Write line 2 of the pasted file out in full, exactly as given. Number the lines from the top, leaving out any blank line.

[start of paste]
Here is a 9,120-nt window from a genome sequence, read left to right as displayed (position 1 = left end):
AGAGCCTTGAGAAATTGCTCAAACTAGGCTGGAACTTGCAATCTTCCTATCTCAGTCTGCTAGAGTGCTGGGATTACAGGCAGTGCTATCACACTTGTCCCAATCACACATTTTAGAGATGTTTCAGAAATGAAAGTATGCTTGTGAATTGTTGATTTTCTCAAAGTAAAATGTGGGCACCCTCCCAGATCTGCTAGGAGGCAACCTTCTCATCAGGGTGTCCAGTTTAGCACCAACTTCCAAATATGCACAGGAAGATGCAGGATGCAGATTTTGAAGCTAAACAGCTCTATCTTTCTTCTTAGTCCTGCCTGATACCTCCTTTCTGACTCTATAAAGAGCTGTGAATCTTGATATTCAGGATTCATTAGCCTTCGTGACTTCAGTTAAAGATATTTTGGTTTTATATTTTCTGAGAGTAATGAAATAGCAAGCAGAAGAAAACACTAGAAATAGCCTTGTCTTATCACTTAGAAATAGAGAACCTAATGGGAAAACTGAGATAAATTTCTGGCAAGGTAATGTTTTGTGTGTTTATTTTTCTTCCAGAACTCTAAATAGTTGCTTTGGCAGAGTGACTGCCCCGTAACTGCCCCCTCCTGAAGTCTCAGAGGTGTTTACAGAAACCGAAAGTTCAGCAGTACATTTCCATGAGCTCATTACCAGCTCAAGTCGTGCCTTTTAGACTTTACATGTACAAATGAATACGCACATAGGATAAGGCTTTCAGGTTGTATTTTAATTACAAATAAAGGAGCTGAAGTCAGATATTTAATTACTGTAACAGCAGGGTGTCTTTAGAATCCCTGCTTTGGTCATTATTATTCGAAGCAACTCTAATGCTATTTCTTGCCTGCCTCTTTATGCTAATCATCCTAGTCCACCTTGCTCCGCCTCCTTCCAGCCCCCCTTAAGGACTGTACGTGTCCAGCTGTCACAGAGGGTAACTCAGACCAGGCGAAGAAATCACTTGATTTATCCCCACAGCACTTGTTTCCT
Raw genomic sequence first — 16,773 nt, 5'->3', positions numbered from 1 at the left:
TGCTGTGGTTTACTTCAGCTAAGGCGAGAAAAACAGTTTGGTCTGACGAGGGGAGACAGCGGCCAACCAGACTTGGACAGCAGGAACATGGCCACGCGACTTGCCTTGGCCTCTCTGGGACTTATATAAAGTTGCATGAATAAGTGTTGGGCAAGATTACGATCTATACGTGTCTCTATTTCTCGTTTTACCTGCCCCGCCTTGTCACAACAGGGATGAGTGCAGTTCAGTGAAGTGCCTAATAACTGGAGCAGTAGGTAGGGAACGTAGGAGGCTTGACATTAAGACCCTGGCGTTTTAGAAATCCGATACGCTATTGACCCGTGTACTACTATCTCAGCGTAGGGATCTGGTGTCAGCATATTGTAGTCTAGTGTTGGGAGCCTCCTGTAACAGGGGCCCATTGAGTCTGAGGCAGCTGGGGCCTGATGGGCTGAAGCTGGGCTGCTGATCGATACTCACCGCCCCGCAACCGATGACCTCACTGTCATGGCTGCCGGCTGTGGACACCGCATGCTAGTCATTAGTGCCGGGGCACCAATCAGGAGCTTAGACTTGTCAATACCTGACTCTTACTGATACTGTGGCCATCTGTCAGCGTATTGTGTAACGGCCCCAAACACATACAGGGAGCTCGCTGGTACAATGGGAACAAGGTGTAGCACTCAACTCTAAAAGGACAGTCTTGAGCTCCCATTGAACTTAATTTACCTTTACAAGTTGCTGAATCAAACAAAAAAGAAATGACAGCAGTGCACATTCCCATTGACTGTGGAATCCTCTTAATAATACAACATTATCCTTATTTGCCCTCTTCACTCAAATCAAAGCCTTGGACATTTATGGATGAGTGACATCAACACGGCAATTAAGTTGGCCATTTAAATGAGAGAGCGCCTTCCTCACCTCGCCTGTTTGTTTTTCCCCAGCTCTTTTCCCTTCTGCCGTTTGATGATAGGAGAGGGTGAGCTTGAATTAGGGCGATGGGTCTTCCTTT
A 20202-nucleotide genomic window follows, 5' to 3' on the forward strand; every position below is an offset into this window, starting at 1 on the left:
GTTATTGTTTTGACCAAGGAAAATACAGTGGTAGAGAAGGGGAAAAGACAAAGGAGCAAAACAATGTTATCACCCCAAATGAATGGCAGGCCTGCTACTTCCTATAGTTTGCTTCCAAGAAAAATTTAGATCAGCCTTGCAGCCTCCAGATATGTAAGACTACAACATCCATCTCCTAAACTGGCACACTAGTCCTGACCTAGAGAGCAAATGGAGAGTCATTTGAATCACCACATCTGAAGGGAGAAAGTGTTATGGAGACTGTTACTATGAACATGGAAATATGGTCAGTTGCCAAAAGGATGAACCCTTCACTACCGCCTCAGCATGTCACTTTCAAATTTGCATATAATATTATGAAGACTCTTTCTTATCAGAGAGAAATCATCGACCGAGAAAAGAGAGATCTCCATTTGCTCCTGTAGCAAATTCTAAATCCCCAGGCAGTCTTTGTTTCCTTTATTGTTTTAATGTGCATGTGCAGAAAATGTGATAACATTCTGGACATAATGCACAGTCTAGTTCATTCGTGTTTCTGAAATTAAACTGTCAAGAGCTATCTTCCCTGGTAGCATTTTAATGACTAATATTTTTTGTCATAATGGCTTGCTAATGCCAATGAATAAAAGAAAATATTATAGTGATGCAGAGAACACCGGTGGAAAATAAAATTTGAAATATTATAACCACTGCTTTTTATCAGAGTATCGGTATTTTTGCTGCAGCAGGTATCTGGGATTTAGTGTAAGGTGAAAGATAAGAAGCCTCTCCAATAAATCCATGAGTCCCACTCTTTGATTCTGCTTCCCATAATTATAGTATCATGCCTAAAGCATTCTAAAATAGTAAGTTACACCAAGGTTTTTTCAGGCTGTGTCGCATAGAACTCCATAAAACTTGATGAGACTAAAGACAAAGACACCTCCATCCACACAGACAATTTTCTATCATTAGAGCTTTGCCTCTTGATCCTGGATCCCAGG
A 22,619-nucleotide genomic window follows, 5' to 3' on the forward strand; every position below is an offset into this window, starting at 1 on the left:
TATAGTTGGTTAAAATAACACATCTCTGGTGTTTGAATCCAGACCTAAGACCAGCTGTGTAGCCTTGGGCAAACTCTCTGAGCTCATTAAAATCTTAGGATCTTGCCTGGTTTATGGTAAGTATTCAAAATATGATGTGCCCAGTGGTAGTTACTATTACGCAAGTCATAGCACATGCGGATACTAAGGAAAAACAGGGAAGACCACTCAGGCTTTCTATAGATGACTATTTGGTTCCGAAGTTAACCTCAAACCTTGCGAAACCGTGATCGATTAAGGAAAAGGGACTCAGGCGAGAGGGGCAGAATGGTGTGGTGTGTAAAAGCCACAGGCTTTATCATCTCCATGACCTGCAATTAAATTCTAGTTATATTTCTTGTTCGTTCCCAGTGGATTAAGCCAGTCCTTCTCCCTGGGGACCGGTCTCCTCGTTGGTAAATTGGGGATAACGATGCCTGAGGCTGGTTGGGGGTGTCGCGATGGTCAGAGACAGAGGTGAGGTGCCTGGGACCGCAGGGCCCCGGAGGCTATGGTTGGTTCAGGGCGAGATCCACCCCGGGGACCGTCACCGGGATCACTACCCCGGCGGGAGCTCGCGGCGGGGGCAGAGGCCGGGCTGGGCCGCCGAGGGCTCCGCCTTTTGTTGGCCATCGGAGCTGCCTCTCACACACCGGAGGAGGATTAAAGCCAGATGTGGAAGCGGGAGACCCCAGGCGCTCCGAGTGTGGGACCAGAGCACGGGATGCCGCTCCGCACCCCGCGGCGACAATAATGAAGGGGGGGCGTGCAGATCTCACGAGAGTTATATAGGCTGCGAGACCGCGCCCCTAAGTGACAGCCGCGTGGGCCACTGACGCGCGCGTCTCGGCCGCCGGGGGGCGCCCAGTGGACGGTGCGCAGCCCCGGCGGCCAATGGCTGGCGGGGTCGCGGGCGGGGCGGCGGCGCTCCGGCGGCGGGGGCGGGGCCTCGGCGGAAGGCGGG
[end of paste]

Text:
AGAGCCTTGAGAAATTGCTCAAACTAGGCTGGAACTTGCAATCTTCCTATCTCAGTCTGCTAGAGTGCTGGGATTACAGGCAGTGCTATCACACTTGTCCCAATCACACATTTTAGAGATGTTTCAGAAATGAAAGTATGCTTGTGAATTGTTGATTTTCTCAAAGTAAAATGTGGGCACCCTCCCAGATCTGCTAGGAGGCAACCTTCTCATCAGGGTGTCCAGTTTAGCACCAACTTCCAAATATGCACAGGAAGATGCAGGATGCAGATTTTGAAGCTAAACAGCTCTATCTTTCTTCTTAGTCCTGCCTGATACCTCCTTTCTGACTCTATAAAGAGCTGTGAATCTTGATATTCAGGATTCATTAGCCTTCGTGACTTCAGTTAAAGATATTTTGGTTTTATATTTTCTGAGAGTAATGAAATAGCAAGCAGAAGAAAACACTAGAAATAGCCTTGTCTTATCACTTAGAAATAGAGAACCTAATGGGAAAACTGAGATAAATTTCTGGCAAGGTAATGTTTTGTGTGTTTATTTTTCTTCCAGAACTCTAAATAGTTGCTTTGGCAGAGTGACTGCCCCGTAACTGCCCCCTCCTGAAGTCTCAGAGGTGTTTACAGAAACCGAAAGTTCAGCAGTACATTTCCATGAGCTCATTACCAGCTCAAGTCGTGCCTTTTAGACTTTACATGTACAAATGAATACGCACATAGGATAAGGCTTTCAGGTTGTATTTTAATTACAAATAAAGGAGCTGAAGTCAGATATTTAATTACTGTAACAGCAGGGTGTCTTTAGAATCCCTGCTTTGGTCATTATTATTCGAAGCAACTCTAATGCTATTTCTTGCCTGCCTCTTTATGCTAATCATCCTAGTCCACCTTGCTCCGCCTCCTTCCAGCCCCCCTTAAGGACTGTACGTGTCCAGCTGTCACAGAGGGTAACTCAGACCAGGCGAAGAAATCACTTGATTTATCCCCACAGCACTTGTTTCCT